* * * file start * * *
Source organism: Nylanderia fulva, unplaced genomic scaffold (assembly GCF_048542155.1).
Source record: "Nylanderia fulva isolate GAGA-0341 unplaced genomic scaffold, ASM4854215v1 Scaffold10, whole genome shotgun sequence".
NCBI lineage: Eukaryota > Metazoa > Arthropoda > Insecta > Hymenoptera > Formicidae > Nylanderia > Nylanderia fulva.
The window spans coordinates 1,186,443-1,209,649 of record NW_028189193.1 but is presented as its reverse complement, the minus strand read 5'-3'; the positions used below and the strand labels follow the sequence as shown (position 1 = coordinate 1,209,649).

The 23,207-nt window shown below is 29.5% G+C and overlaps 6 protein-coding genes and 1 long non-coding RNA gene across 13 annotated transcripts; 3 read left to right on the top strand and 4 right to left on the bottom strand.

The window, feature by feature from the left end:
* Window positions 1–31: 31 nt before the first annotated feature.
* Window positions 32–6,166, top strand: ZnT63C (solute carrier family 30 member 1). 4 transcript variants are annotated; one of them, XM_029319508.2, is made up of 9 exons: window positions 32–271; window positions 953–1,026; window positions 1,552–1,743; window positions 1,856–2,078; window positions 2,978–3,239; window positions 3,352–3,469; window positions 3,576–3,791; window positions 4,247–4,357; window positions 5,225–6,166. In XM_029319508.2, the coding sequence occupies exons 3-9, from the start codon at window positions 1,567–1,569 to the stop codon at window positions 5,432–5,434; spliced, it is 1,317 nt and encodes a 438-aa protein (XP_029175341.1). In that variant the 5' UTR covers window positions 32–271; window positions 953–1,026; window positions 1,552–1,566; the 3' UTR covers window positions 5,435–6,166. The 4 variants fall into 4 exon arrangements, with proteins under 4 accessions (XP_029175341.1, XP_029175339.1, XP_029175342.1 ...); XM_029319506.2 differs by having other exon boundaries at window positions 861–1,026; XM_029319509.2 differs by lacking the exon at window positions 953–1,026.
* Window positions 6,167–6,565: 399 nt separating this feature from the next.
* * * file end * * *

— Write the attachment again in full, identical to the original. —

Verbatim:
Source organism: Nylanderia fulva, unplaced genomic scaffold (assembly GCF_048542155.1).
Source record: "Nylanderia fulva isolate GAGA-0341 unplaced genomic scaffold, ASM4854215v1 Scaffold10, whole genome shotgun sequence".
NCBI lineage: Eukaryota > Metazoa > Arthropoda > Insecta > Hymenoptera > Formicidae > Nylanderia > Nylanderia fulva.
The window spans coordinates 1,186,443-1,209,649 of record NW_028189193.1 but is presented as its reverse complement, the minus strand read 5'-3'; the positions used below and the strand labels follow the sequence as shown (position 1 = coordinate 1,209,649).

The 23,207-nt window shown below is 29.5% G+C and overlaps 6 protein-coding genes and 1 long non-coding RNA gene across 13 annotated transcripts; 3 read left to right on the top strand and 4 right to left on the bottom strand.

The window, feature by feature from the left end:
* Window positions 1–31: 31 nt before the first annotated feature.
* Window positions 32–6,166, top strand: ZnT63C (solute carrier family 30 member 1). 4 transcript variants are annotated; one of them, XM_029319508.2, is made up of 9 exons: window positions 32–271; window positions 953–1,026; window positions 1,552–1,743; window positions 1,856–2,078; window positions 2,978–3,239; window positions 3,352–3,469; window positions 3,576–3,791; window positions 4,247–4,357; window positions 5,225–6,166. In XM_029319508.2, the coding sequence occupies exons 3-9, from the start codon at window positions 1,567–1,569 to the stop codon at window positions 5,432–5,434; spliced, it is 1,317 nt and encodes a 438-aa protein (XP_029175341.1). In that variant the 5' UTR covers window positions 32–271; window positions 953–1,026; window positions 1,552–1,566; the 3' UTR covers window positions 5,435–6,166. The 4 variants fall into 4 exon arrangements, with proteins under 4 accessions (XP_029175341.1, XP_029175339.1, XP_029175342.1 ...); XM_029319506.2 differs by having other exon boundaries at window positions 861–1,026; XM_029319509.2 differs by lacking the exon at window positions 953–1,026.
* Window positions 6,167–6,565: 399 nt separating this feature from the next.